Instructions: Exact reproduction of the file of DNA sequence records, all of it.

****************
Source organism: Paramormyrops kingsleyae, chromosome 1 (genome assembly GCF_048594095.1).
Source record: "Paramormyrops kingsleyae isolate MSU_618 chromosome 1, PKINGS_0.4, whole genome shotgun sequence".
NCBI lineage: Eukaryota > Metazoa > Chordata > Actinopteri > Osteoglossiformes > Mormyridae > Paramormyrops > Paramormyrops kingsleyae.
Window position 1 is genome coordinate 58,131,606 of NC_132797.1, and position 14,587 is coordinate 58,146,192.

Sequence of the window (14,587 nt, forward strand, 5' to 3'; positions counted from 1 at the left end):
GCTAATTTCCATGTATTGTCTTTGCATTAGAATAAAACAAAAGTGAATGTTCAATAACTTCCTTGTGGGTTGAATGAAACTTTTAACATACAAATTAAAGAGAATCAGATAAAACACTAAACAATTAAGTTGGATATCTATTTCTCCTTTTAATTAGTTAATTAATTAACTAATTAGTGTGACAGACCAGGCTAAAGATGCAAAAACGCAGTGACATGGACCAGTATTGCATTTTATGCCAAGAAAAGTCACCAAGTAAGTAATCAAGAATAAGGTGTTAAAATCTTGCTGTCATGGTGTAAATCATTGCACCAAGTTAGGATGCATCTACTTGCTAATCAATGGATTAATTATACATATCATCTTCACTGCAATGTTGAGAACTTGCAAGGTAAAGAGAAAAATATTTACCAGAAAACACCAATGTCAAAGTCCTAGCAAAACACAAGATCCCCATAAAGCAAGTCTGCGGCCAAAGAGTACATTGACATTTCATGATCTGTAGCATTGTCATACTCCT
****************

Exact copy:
Source organism: Paramormyrops kingsleyae, chromosome 1 (genome assembly GCF_048594095.1).
Source record: "Paramormyrops kingsleyae isolate MSU_618 chromosome 1, PKINGS_0.4, whole genome shotgun sequence".
NCBI lineage: Eukaryota > Metazoa > Chordata > Actinopteri > Osteoglossiformes > Mormyridae > Paramormyrops > Paramormyrops kingsleyae.
Window position 1 is genome coordinate 58,131,606 of NC_132797.1, and position 14,587 is coordinate 58,146,192.

Sequence of the window (14,587 nt, forward strand, 5' to 3'; positions counted from 1 at the left end):
GCTAATTTCCATGTATTGTCTTTGCATTAGAATAAAACAAAAGTGAATGTTCAATAACTTCCTTGTGGGTTGAATGAAACTTTTAACATACAAATTAAAGAGAATCAGATAAAACACTAAACAATTAAGTTGGATATCTATTTCTCCTTTTAATTAGTTAATTAATTAACTAATTAGTGTGACAGACCAGGCTAAAGATGCAAAAACGCAGTGACATGGACCAGTATTGCATTTTATGCCAAGAAAAGTCACCAAGTAAGTAATCAAGAATAAGGTGTTAAAATCTTGCTGTCATGGTGTAAATCATTGCACCAAGTTAGGATGCATCTACTTGCTAATCAATGGATTAATTATACATATCATCTTCACTGCAATGTTGAGAACTTGCAAGGTAAAGAGAAAAATATTTACCAGAAAACACCAATGTCAAAGTCCTAGCAAAACACAAGATCCCCATAAAGCAAGTCTGCGGCCAAAGAGTACATTGACATTTCATGATCTGTAGCATTGTCATACTCCT